Raising the limit of the value of tickets society lotteries can sell for each individual draw could risk pushing smaller organisations out of the market, delegates at the Conservative Party conference have heard.
At a fringe event organised by the People’s Postcode Lottery in Birmingham this morning, Karl Wilding, director of public policy and volunteering at the National Council for Voluntary Organisations, asked the panel whether a move to allow society lotteries to generate more money from individual draws would benefit only the bigger lotteries such as the PPL.
The government is consulting on proposed changes to the rules for society lotteries, which currently limits them to £4m of sales per draw, £10m of sales a year and a maximum prize of £400,000.
The proposed new rules could raise the per-draw limit to £5m, increase the maximum ticket value to £100m a year and increase the maximum prize money to £500,000.
Clara Govier, managing director of the PPL, said the existing limits restricted the funding available to charities, increased administration costs and resulted in an overly complicated fundraising model.
The limits were put in place to prevent society lotteries from competing with the National Lottery. But Govier said it was still protected because it was able to offer much larger prizes and society lottery funding often complemented National Lottery funding.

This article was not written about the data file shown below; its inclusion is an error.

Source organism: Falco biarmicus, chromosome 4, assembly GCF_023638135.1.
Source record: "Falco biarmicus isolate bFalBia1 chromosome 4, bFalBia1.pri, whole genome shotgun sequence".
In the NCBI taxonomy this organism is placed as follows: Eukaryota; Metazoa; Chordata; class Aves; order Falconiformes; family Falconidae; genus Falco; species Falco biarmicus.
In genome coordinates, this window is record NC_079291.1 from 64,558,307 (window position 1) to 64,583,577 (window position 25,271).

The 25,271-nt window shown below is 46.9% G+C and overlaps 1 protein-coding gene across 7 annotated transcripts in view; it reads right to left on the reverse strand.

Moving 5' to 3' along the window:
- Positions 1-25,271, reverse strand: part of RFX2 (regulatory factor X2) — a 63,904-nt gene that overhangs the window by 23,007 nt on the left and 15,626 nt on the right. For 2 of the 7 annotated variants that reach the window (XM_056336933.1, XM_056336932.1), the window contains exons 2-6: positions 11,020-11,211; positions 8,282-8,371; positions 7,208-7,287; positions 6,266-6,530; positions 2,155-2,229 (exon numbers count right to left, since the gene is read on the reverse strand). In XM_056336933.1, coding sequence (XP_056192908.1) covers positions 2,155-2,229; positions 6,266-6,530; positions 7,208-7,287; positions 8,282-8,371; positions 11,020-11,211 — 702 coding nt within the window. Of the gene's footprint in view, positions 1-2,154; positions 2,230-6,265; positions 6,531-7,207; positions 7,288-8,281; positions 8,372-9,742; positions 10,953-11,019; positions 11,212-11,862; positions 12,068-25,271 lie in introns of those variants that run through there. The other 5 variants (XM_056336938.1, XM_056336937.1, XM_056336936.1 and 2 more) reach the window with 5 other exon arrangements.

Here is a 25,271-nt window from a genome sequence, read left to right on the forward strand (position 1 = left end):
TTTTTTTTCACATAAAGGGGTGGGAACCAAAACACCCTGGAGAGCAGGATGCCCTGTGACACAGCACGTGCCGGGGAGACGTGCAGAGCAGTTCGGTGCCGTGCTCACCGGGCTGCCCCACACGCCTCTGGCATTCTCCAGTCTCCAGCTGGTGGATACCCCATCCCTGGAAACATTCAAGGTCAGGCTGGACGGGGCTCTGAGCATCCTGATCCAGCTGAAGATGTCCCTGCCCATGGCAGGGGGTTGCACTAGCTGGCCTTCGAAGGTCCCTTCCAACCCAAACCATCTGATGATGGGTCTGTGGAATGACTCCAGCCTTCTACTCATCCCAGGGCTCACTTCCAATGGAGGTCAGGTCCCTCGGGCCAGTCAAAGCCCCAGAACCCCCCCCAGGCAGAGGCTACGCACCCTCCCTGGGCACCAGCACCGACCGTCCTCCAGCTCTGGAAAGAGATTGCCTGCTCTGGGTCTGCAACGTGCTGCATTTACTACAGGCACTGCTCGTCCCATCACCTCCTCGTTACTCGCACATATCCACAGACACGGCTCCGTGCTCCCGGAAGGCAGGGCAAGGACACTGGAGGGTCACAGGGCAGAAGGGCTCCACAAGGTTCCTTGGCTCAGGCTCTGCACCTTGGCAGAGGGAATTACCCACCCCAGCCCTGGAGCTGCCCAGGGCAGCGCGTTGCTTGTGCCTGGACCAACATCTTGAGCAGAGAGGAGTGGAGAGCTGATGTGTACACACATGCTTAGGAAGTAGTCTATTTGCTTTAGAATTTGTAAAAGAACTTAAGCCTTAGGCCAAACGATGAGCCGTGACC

Wilding said the NCVO had supported the government proposals, but with "some concerns", and asked what impact lifting the limit would have on smaller society lotteries, run by smaller charities.
"Is there a risk that essentially you’re going to take some of their market share, rather than grow the market?" he asked. He also questioned whether reduced administration costs would lead to more money being passed on to charities.
Govier said lottery participation was emotionally driven, with some people choosing to play the PPL because they liked the idea of being able to support multiple causes, while some wanted to support charities with which they had a direct personal connection – for example, local hospices, many of which fundraised through running their own lotteries.
"I not necessarily either/or," she said. "It’s about that individual and their decision based on the emotional connections there."
She said the PPL gave 32 per cent of its income to good causes – above the legal minimum of 20 per cent – but its aim was to increase this to 40 per cent.
But she said that would depend on market conditions and sthe economies of scale the PPL was able to achieve, so she was unable to give a timescale for when this aim would be achieved.